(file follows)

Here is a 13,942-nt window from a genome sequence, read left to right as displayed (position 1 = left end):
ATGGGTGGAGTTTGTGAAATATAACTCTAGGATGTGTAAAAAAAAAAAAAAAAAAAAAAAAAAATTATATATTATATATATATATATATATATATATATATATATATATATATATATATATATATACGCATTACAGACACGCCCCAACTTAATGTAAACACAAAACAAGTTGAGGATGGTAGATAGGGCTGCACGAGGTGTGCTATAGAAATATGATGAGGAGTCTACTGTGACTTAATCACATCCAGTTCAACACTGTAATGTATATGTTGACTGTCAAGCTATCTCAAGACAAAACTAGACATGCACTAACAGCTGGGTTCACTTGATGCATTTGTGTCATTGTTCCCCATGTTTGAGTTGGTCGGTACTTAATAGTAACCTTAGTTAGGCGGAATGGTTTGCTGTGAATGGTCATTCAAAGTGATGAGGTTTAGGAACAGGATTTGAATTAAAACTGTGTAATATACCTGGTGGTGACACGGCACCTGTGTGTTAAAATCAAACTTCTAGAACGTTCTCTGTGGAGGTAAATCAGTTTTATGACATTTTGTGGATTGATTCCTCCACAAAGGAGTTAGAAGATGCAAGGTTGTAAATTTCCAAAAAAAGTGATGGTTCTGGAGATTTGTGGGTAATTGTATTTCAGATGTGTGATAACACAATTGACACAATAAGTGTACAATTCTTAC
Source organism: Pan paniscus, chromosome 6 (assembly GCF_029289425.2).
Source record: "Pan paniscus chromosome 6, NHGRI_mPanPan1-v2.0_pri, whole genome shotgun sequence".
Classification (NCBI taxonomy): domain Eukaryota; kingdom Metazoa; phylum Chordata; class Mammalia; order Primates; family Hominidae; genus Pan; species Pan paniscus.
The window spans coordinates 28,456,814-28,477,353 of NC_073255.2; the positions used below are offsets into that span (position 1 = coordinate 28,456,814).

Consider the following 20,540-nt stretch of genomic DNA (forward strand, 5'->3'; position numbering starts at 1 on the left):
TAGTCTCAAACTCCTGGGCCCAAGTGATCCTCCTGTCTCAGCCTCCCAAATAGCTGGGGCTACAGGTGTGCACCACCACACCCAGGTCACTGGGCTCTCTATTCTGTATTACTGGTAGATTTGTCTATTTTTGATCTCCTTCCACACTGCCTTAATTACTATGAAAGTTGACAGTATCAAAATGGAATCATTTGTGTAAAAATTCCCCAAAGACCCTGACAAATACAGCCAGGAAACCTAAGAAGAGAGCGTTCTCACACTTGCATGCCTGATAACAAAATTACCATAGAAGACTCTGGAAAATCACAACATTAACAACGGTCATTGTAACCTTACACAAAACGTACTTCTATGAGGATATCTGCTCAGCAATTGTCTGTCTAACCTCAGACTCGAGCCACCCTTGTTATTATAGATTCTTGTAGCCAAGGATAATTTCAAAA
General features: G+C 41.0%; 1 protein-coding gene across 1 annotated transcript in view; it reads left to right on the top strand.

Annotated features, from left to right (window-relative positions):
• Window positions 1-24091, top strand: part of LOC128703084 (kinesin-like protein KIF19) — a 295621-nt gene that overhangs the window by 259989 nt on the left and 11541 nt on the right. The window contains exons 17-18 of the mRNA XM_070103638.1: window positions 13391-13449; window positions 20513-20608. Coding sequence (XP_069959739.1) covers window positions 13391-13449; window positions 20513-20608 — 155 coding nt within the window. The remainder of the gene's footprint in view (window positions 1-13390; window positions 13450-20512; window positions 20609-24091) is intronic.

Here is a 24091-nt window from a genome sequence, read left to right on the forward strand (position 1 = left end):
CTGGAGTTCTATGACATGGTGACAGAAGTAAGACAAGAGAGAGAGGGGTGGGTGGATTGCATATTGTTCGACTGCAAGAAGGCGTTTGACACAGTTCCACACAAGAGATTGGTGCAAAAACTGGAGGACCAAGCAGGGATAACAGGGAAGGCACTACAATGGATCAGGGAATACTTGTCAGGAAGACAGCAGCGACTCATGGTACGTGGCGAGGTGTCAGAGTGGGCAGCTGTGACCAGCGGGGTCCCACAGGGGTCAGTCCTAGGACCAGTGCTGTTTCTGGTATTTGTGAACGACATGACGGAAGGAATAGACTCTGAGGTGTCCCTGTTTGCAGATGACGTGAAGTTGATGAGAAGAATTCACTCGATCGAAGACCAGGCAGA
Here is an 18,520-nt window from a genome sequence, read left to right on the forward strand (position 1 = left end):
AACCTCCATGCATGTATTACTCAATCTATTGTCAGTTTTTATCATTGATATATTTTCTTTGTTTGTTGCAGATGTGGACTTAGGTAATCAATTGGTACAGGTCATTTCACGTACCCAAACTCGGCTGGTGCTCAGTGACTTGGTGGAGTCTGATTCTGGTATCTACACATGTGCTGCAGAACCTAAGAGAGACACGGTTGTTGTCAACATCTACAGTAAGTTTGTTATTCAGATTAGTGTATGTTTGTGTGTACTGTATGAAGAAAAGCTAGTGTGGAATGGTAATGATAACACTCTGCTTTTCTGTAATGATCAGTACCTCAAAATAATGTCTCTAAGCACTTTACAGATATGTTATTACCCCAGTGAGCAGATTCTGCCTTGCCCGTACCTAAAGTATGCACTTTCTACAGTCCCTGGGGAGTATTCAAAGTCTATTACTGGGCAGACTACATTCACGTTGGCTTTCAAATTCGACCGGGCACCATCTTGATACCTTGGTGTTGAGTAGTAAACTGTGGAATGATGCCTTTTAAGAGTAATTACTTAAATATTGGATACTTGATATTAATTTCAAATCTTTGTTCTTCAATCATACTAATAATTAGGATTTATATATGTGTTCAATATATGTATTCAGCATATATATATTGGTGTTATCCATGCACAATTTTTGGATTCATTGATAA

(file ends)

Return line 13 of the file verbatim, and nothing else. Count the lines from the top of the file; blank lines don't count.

CTGGAGTTCTATGACATGGTGACAGAAGTAAGACAAGAGAGAGAGGGGTGGGTGGATTGCATATTGTTCGACTGCAAGAAGGCGTTTGACACAGTTCCACACAAGAGATTGGTGCAAAAACTGGAGGACCAAGCAGGGATAACAGGGAAGGCACTACAATGGATCAGGGAATACTTGTCAGGAAGACAGCAGCGACTCATGGTACGTGGCGAGGTGTCAGAGTGGGCAGCTGTGACCAGCGGGGTCCCACAGGGGTCAGTCCTAGGACCAGTGCTGTTTCTGGTATTTGTGAACGACATGACGGAAGGAATAGACTCTGAGGTGTCCCTGTTTGCAGATGACGTGAAGTTGATGAGAAGAATTCACTCGATCGAAGACCAGGCAGA